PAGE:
|Publication number||US5346096 A|
|Application number||US 07/948,719|
|Publication date||Sep 13, 1994|
|Filing date||Sep 22, 1992|
|Priority date||Oct 24, 1991|
|Also published as||DE4135066C1, EP0538574A1, EP0538574B1, US5383594|
|Publication number||07948719, 948719, US 5346096 A, US 5346096A, US-A-5346096, US5346096 A, US5346096A|
|Inventors||Rudolf Diersch, Klaus Janberg, Dieter Methling, Karl Schroder|
|Original Assignee||GNS Gesellschaft fur Nuklear-Service mbH|
|Export Citation||BiBTeX, EndNote, RefMan|
|Patent Citations (21), Referenced by (14), Classifications (23), Legal Events (4)|
|External Links: USPTO, USPTO Assignment, Espacenet|
The present invention relates to a radiation-shielding storage and transport container. More particularly this invention concerns such a container that is principally made of cast iron and to a method of making same.
As described in U.S. Pat. Nos. 4,274,007, 4,445,042, 4,447,733, and 4,428,454 a radiation-shielding storage and transport container for radioactive wastes, for instance spent fuel rods, comprises an upright one-piece cast-iron vessel with an upwardly open mouth formed with seat-forming annular steps. A massive inner cover or plug is secured to the lowest and innermost step, typically by bolting, and at least one lighter-duty outer cover is welded into place in the outer step. The atmosphere in the space between the inner and outer covers can be sampled to see if the container is leaking past the plug.
Accurately forming the cover-receiving seats and securing the covers in place is fairly difficult mainly because cast iron is difficult to turn, bore, and otherwise machine. Since these seats must be made to high tolerances, it is impossible to produce them by casting, so that one must always resort to the difficult procedures entailed in the material-removing machining of cast iron.
It is therefore an object of the present invention to provide an improved radiation-shielding storage and transport container.
Another object is the provision of such an improved radiation-shielding storage and transport container which overcomes the above-given disadvantages, that is which is substantially simpler and cheaper to manufacture than the prior-art systems.
A further object is to provide an improved method of making the improved container.
A radiation-shielding storage/transport container has according to the invention a cast-iron vessel having an open end defining an end face, a steel ring engaging the end face and forming at least one annular seat, a weld unitarily bonding the ring to the end face, and a cover secured to the steel ring in the seat thereof. Thus the seats are formed in the readily machinable mild-steel ring, while the balance of the container is made up of cheaper cast iron.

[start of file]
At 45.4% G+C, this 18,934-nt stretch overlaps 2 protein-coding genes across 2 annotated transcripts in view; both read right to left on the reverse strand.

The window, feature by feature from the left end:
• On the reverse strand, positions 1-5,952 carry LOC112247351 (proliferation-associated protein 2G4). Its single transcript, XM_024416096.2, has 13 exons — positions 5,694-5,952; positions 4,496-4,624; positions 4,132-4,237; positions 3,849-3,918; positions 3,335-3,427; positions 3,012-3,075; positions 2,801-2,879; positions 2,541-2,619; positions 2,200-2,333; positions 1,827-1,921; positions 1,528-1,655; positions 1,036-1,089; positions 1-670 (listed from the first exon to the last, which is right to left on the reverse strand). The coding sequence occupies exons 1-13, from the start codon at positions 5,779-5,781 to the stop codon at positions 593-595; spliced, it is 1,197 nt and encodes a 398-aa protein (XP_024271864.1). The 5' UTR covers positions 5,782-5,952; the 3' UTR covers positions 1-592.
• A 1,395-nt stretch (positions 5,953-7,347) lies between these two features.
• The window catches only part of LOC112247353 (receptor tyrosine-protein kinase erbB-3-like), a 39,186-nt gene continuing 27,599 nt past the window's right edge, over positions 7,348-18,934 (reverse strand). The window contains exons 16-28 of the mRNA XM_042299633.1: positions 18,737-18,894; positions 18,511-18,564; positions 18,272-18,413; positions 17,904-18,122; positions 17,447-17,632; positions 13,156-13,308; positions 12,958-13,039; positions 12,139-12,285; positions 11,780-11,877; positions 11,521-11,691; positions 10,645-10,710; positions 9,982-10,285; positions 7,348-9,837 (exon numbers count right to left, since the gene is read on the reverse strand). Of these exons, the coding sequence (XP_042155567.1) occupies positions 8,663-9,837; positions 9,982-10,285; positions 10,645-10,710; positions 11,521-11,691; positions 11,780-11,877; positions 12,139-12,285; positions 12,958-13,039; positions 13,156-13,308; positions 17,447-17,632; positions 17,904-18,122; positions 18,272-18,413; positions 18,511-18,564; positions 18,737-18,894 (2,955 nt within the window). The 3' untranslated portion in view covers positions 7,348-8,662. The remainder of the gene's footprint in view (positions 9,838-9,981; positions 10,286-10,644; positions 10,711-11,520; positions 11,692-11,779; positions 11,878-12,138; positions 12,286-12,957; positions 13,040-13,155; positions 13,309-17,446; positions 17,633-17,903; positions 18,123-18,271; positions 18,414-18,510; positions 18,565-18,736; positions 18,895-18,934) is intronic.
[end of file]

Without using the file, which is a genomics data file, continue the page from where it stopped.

According to the invention the cast-iron vessel is formed at its open end with an annular seat having a shoulder surface forming the end face. The steel ring is set into the open end. Alternately the ring can sit flatly on the end face of the vessel.
The ring and vessel have substantially identical inside and outside diameters and the end face is substantially planar and the weld is an aluminothermic weld that extends over the entire surface of the interface between the ring and the vessel. According to the invention the ring is formed with two such seats and the cover includes an inner plug cover and an outer cover each in a respective one of the seats. The outer cover is of steel and a second peripheral weld connects the outer cover to the respective seat.
The aluminothermic weld is particularly useful in that it ensures a bond throughout the entire interface between the two parts. In it a mixture of two mols elemental aluminum and one mol ferric oxide are combusted exothermically in the following reaction:
2Al+Fe2 O3 =Al2 O3 +2Fe.
The elemental iron thus produces is molten and the reaction takes place at about 2400° C. so that the two abutting face of the vessel and ring will be unitarily bonded to each other. Such a weld will be as strong as the material to both sides of it.
The radiation-shielding storage/transport container can be made according to the invention by holding a cast-iron vessel having an open end defining an end face between an outer mold part and an inner mold part that leave the end face exposed, covering the entire surface of the exposed end face with aluminothermic welding material, positioning on the prepared and exposed end face a steel ring forming at least one annular seat, and unitarily welding together the ring and the vessel over the entire surface of the end face by igniting the welding material.